France's new president has plans to transform his country's energy market. They are on a breathtaking scale
Among all the topics that were debated during the 2017 general elections in France, energy was certainly one of the most discreet. That was frustrating, especially as the candidates offered a variety of options: on the right, François Fillon and Marine Le Pen favoured extending the lifespan of nuclear reactors built in the 1980s. Le Pen also proposed a moratorium on wind energy and Fillon pledged to end all electricity production from fossil fuels. On the left, both main candidates, Jean-Luc Mélenchon and Benoît Hamon, offered to phase out nuclear power and move towards 100% renewable energy by 2050. It was a display of imagination from a political class that was once overwhelmingly pro-nuclear. Emmanuel Macron won by taking the middle ground. But it does not mean that his platform will be easy to implement.
One of the key propositions in Macron's platform was to lower the share of nuclear in electricity production from approximately 75% today to 50% in 2025. This objective was already in the 2015 Energy Transition law, though nothing was done by the previous government to implement it. In fact, Macron's predecessor even failed to uphold his pledge, made during the 2012 presidential campaign, to close the oldest nuclear plant in France. So, decreasing nuclear production by a third appears challenging, to say the least.
Provided total electricity production remains stable, the 50%-nuclear mark means that nuclear electricity production has to drop by approximately 130 terawatt hours (TWh) over the next seven years. If France wants to avoid a surge in its greenhouse-gas emissions, this decline will have to be replaced by 120 TWh of renewable production. Before the election, Macron pledged to double France's solar and wind capacity by 2022. But this would only account for approximately 32 TWh of new renewable production.
During and after the campaign, many people expressed scepticism about the feasibility of the 50% goal, even in Macron's team. Worth noting, though, is that the decrease of nuclear power is not only an ideological option, it is also the consequence of ageing power plants. French nuclear reactors were designed to run for 40 years and 34 of the 56 now in service will reach this limit before 2025. Even if, as it appears likely, their lifespan is prolonged to 50 or 60 years, it means a costlier and less reliable electrical supply. At the end of 2016, up to one third of French reactors were offline due to technical difficulties and France was forced to buy electricity from its neighbours for the first time in years. This kind of problem will only become more frequent.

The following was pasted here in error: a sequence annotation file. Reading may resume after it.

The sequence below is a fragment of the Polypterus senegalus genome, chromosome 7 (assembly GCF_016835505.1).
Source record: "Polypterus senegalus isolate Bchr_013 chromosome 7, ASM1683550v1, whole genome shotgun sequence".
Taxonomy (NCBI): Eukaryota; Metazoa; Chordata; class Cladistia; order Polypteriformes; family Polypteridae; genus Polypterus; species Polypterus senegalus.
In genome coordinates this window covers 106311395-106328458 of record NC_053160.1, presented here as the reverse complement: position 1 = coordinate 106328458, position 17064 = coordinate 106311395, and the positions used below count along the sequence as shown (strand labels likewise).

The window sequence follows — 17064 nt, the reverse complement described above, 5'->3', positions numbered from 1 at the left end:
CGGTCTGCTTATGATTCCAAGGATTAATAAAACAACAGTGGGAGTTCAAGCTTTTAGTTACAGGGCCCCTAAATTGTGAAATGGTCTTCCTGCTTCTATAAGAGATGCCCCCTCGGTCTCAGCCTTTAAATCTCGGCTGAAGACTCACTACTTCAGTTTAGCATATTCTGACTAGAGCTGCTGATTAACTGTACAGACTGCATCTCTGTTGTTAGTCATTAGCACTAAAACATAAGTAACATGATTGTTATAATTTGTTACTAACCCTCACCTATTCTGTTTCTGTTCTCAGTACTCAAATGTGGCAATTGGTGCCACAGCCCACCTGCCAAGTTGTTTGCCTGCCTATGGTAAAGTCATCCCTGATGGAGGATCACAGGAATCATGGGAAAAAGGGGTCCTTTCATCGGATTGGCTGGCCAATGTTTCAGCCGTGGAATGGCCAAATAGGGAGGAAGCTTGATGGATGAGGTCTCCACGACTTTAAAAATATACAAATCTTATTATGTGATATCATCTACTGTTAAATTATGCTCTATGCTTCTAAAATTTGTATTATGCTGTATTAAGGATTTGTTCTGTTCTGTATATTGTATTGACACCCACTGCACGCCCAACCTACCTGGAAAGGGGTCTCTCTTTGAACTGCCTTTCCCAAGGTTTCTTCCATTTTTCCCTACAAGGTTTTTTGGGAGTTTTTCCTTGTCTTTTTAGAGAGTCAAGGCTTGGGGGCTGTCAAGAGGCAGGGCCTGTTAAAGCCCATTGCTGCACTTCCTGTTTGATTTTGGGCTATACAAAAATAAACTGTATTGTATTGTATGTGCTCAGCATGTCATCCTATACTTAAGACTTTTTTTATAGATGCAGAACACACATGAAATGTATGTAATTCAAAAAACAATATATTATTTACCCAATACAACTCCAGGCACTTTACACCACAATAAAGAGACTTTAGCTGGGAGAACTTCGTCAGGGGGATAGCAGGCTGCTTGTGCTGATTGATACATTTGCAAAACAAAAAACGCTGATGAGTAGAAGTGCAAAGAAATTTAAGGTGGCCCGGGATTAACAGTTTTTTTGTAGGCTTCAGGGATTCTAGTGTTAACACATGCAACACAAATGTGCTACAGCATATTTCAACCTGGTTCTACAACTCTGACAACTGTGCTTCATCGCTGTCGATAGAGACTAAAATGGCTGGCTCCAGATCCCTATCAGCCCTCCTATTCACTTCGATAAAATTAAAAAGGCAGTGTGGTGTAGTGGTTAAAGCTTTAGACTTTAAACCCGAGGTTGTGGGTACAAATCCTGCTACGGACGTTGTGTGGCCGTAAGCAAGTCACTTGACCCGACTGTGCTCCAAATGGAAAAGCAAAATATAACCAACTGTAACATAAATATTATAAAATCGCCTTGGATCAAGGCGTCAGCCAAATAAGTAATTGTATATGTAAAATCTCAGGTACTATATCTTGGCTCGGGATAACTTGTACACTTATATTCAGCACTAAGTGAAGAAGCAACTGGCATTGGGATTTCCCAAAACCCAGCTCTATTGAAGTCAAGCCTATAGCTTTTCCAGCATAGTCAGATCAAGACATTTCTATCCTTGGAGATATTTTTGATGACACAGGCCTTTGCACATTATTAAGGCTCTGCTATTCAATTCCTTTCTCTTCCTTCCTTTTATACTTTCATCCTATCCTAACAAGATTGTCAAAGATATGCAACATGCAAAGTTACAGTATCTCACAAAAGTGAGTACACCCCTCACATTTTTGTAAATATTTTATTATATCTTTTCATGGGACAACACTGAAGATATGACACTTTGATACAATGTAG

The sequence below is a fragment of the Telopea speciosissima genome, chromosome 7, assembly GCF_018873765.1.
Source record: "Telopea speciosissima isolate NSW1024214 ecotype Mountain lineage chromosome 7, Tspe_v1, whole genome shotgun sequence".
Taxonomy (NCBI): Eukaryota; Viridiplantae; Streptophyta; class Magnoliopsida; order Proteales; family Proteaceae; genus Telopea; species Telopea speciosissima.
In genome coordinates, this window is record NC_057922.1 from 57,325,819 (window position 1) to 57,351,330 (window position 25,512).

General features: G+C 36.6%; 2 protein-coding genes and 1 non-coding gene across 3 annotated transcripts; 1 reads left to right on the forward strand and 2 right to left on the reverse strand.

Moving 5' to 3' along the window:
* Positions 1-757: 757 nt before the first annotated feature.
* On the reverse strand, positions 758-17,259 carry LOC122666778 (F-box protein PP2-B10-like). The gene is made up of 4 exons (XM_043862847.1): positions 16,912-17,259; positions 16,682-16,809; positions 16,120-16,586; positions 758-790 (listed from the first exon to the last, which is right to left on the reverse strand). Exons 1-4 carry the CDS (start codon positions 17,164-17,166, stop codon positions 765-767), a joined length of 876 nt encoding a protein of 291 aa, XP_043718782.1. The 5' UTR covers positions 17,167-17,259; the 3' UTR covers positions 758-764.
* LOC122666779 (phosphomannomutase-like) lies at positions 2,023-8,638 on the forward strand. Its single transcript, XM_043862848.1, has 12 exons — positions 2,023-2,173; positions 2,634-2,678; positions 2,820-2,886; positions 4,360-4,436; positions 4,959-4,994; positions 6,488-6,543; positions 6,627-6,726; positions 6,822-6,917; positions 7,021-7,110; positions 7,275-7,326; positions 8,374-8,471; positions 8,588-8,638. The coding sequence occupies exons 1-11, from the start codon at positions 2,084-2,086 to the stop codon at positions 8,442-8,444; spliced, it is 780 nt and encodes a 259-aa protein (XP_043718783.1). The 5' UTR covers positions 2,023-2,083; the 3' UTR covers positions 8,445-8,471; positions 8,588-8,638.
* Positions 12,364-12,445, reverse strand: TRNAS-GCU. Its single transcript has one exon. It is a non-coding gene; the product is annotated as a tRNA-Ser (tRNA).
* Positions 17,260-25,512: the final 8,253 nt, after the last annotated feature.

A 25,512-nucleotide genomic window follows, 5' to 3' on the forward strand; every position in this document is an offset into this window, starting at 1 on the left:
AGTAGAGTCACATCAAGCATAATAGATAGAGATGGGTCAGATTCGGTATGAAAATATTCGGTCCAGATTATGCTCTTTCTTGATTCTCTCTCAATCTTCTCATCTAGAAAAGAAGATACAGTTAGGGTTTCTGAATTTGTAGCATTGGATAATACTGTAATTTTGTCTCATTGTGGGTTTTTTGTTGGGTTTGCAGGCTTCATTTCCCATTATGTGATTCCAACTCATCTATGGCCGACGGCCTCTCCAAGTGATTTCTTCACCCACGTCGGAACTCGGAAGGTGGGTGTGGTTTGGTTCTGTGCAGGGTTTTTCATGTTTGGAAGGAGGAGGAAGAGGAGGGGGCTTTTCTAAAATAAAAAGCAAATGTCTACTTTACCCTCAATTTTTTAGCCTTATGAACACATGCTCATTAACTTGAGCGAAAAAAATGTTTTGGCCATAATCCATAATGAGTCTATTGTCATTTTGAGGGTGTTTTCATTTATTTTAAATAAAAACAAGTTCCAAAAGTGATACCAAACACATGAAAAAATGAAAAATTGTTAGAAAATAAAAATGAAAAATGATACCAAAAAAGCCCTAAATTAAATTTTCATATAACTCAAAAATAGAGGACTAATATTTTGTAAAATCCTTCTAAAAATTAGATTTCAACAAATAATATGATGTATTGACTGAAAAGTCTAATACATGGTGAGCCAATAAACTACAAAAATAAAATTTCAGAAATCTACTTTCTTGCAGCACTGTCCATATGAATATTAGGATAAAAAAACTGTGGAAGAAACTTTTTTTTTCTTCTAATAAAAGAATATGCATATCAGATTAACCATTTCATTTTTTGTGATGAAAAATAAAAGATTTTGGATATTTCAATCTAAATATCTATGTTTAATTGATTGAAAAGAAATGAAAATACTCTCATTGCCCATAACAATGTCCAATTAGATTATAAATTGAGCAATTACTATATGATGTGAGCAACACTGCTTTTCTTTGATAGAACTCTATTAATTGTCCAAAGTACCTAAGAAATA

The new government has to find a solution to this predicament. It was therefore not completely a surprise when Nicolas Hulot, a former environmental activist who is France's new minister of ecological transition, said on 10 July that France may close up to 17 of its 56 nuclear reactors before 2025. A couple of weeks later, he appeared to backtrack, stating that "all options were on the table" including a "more realistic calendar". But whether in seven, 10 or even 15 years, decreasing the share of nuclear to 50% will require a staggering effort: by comparison, since the beginning of the Energiewende in 2000, Germany has reduced its nuclear production by only 85 TWh.
In its "plan climat" presented on 6 July, the new government set another ambitious target: reaching carbon neutrality in 2050. This goal is in line with the Paris Agreement, which states that the world should become carbon neutral during the second half of the century, but it is a significant step forward compared to the previous "facteur 4" objective, which only aimed at cutting GHG emissions by a quarter by 2050 compared to 1990. Carbon neutrality means that emissions have to be drastically cut and that the remainder have to be compensated for by natural or artificial carbon sinks. This will only be possible with a set of technologies, such as biomass plus carbon capture and storage or direct air capture. These are still in early development.
In the meantime, a wide arsenal of measures to decrease fossil-fuel consumption was unveiled. The "Contribution Climat-Energie", a tax on energy consumption proportional to its carbon content, will climb from €30 ($35.45) per tonne of CO2 currently, to €86/t in 2022. The government will invest €4bn over 10 years to help renovate 7m apartments and houses with poor insulation. The last five coal-fired power plants will have to close by 2022. A law will be voted before the end of the year to ban all new oil and gas exploration. Factoring current permits, this means that fossil fuel extraction will disappear in France around 2040. Sales of "cars that emit GHGs" will also be prohibited in 2040.
Macron's mandate starts with a bold vision: decreasing reliance on nuclear energy while also reducing GHG emissions and fossil-fuel consumption. If he delivers, France will embark on an energy transition more ambitious both in scale and timeframe than Germany's. In the context of US withdrawal from the Paris Agreement and of great uncertainty on the future of European energy policies, these efforts are likely to draw a lot of attention.